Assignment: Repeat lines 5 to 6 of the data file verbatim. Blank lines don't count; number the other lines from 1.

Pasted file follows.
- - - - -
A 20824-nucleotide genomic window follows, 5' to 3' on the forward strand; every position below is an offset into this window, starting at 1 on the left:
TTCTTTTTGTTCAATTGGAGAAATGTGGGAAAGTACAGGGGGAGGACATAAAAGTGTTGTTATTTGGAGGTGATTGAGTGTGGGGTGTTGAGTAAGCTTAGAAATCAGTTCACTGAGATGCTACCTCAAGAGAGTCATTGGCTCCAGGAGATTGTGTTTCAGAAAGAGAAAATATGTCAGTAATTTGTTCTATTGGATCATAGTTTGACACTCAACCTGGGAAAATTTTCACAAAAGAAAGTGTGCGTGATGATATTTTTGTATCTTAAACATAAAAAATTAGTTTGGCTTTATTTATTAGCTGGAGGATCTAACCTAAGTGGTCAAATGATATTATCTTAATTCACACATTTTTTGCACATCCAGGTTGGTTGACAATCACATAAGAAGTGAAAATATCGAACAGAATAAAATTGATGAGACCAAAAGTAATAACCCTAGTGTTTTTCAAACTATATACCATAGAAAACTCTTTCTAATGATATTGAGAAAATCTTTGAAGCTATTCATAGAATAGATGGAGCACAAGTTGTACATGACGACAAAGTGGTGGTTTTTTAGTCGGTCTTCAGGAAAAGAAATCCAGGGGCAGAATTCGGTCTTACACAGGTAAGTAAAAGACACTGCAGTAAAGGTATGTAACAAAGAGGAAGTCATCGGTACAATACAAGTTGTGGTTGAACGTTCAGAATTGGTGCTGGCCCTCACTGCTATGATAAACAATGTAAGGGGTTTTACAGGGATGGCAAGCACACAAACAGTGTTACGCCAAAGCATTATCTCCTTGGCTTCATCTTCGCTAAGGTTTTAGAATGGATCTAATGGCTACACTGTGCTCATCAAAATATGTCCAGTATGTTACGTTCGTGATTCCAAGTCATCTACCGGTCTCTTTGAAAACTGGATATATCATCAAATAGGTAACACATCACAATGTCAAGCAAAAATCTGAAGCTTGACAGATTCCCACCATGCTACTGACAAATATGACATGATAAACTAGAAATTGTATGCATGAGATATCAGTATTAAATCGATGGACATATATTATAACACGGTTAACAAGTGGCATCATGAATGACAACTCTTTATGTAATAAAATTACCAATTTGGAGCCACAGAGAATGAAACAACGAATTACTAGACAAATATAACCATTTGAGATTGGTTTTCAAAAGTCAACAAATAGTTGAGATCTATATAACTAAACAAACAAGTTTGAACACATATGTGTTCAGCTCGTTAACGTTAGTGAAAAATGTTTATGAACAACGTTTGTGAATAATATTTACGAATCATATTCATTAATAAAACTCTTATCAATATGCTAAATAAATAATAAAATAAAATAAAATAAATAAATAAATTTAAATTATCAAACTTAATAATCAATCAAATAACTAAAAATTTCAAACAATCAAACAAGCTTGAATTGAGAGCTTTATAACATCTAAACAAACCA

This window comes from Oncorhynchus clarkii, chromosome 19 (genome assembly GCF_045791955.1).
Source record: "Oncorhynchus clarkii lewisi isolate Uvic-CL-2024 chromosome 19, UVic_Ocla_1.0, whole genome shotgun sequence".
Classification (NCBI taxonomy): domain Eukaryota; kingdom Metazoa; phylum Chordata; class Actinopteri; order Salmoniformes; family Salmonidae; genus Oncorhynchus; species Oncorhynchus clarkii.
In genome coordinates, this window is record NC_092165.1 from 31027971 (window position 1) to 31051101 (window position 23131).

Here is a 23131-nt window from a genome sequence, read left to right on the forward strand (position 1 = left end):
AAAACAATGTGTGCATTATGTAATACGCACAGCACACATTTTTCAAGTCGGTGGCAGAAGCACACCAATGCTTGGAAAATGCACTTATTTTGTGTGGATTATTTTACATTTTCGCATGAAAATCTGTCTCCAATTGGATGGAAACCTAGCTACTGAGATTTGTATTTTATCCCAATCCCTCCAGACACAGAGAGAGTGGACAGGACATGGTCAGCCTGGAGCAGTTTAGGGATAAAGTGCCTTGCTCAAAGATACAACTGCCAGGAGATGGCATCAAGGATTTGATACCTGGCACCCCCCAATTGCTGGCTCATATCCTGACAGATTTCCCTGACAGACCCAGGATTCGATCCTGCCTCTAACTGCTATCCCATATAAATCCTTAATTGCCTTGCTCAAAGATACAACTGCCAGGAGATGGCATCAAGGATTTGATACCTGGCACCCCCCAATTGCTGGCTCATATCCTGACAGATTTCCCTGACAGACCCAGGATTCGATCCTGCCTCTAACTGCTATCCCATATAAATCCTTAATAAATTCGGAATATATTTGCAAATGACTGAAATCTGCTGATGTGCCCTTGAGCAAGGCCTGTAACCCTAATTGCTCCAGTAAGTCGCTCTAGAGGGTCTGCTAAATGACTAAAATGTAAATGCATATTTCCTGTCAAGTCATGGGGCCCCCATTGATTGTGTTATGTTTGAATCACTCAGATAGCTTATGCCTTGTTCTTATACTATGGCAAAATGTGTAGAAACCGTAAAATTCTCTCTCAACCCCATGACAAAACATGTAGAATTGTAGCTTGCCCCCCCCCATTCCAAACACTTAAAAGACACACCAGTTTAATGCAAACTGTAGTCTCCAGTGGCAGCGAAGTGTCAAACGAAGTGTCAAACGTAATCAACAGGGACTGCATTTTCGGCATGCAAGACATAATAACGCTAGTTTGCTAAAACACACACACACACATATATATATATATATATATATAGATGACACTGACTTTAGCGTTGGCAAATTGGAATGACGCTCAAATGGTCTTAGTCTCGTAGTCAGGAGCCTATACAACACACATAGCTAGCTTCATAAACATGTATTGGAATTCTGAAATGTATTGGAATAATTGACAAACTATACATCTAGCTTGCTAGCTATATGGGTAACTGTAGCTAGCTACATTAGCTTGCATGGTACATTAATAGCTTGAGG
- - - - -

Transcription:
Classification (NCBI taxonomy): domain Eukaryota; kingdom Metazoa; phylum Chordata; class Actinopteri; order Salmoniformes; family Salmonidae; genus Oncorhynchus; species Oncorhynchus clarkii.
In genome coordinates, this window is record NC_092165.1 from 31027971 (window position 1) to 31051101 (window position 23131).